A graduated Simulation.
The Sims 3 has always had a strange absence. Babies would grow into children who attended school until their teenage years and then, suddenly, they could immediately enter the workforce. Apparently, Sims only reach as far as a GED. What happened to all those formative years, hopefully away from home, at the universitas magistrorum et scholarium, that place of knowledge, scholarship, and freedom. Or at least that's what Sims are supposed to say about college in between Juice Keg parties and woo-hoos.
Of course, the first step to college begins well before it. Teen Sims who achieve academic excellence and learn any number of skills will have an advantage taking the "Sims University Aptitude Test" (the SUAT?) which is like our SAT, GRE, and AP exams all rolled up into one (except it only takes a few moments to finish and it's free of charge). Based on the testing results, the Sim will receive a proportional amount of financial aid and additional credits toward one of the six majors offered—Business, Physical Education, Science & Medicine, Technology, Communications, or Fine Arts. The selection of majors could have been wider, and the lack of Masters and Ph.D degrees is a little disappointing.
On the upside, unlike The Sims 2: University Life, college admission is not as ageist: Any Sim aged teen to elder may take the SUAT and enter the university. The integration of University Life into the Sims 3 universe is generally smooth, though Sims will have to uproot their lives to enter college. Fans who also have Seasons expansion will experience the change in weather with time. With the Supernatural expansion, I have a magical university that rivals the awesomeness of Hogwarts.
After selecting the number of courses, terms, and Sims attending, they will immediately pack their bags and head directly to the Sims University college town, where they must choose proper living quarters—perhaps a unisex dormitory, a fraternity, a sorority, or a quiet condo away from the hustle and bustle of people (you loner). Either way, Sims must juggle their social life with their class workload. Completing a degree with high marks nets a higher starting salary, better starting position, and faster promotions, so making sure that Sims have time to study and attend class is worth the trouble. For extra credit, Sims can ask the professor for special assignments and interact with their major-specific object, like doing presentations (Business) or researching the Brain Enhancing Machine (Technology).
With a new town comes an abundance of new social opportunities with the student body dispersed into three distinct groups: nerds, jocks, and rebels. Though this segregation is stereotypical and rather droll in this day and age, there's no reason that a Sim needs to select any one group to fit in. However, it's worth extending a Sim's social circle to include as many people as possible, as doing so opens new socials and Superjobs unlocked at reaching maximum social influence in any one group. That said, how can I not be a super nerd and unlock the Video Game Developer career path?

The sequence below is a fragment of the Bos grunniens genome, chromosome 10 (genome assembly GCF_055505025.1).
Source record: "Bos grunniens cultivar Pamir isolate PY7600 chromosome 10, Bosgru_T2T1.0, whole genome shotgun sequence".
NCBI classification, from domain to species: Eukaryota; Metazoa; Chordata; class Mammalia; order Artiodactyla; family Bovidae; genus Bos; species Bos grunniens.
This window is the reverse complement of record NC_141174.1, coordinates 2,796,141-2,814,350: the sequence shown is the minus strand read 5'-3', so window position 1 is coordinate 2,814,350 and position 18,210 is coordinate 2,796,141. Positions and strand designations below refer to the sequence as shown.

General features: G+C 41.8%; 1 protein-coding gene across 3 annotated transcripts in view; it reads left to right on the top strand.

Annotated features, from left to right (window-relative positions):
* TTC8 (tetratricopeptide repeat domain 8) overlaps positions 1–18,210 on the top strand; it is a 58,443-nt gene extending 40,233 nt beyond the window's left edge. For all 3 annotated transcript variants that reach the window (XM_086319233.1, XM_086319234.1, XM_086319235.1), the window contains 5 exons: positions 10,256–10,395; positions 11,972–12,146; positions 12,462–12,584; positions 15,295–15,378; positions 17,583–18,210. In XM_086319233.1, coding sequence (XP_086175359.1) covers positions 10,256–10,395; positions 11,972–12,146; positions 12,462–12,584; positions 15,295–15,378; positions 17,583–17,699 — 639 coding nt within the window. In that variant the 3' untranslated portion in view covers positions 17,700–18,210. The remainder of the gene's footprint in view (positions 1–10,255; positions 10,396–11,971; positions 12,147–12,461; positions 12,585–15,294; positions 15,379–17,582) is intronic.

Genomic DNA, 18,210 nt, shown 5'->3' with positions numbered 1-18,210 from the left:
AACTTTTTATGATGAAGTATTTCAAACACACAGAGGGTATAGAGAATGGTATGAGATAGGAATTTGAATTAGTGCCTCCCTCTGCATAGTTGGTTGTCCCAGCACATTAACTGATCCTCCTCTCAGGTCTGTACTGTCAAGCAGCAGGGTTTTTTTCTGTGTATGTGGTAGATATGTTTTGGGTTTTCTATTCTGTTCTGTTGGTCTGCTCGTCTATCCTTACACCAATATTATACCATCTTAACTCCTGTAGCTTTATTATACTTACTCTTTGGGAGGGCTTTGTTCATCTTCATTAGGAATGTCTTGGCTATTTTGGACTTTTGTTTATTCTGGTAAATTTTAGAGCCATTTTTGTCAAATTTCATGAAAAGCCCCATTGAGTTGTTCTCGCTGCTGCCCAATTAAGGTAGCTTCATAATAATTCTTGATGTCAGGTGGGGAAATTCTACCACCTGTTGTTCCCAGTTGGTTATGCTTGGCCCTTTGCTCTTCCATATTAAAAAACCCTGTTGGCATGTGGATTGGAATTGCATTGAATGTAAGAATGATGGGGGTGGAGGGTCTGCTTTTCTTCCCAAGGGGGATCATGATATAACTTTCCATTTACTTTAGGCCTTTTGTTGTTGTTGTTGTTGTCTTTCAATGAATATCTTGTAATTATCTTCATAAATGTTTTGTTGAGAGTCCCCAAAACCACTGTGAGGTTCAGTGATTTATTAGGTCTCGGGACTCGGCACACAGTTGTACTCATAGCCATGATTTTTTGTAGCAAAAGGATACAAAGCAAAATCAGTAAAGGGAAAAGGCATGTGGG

Unsurprisingly, each social group demands certain actions to build social influence. Where jocks specialize in collegiate sports, hang out at the sports bar, and hold bonfire parties and Juice Keg parties, rebels specialize in street art, hang out at the barista coffee shop, and hold protests against the status quo—and clowns. Nerds would rather chill at the comic book shop and spend hours gaming online (because I enjoy playing a game with a world where I play a game with a world where I play a game…).
The only downside is that it only costs 2,000 lifetime happiness to increase a Sim's social standing significantly in any one group, which ruins the challenge of building it with focused effort. Luckily, all of the social groups mingle well with one another, and there's nothing wrong with trying to be the ultimate triple threat "rebel nerdjock" otherwise known as Robert Downey Jr.
Three new skills accompany this three-way split in social groups: Street Art, Science, and Social Networking. Street Art turns a Sim into the next rebel Banksy by tagging walls and streets hopefully without being caught by the cops. Science lets nerds strut their stuff by analyzing experimental samples and ultimately learning how to clone items. The Social Networking skill isn't jock-specific, though it's the only social group where having more more jock friends builds influence, and is incredibly powerful as it levels. Every Sim starts with a smartphone where they can create blogs, learn how to find Sims with specific characteristics, and eventually change the relationship status between any two Sims at the press of a button. It's cheating, really.
Among the stronger expansions for The Sims 3, University Life fills in the time gap missing from the series and offers enough depth to extend the life of every Sim meaningfully. In addition to introducing a new plant-based Sim type, the added social content broadens the interaction of the Sim universe. It also makes possible the dream of virtually recreating the best study group ever—the cast members of Community. I mean, you know someone's got to do it.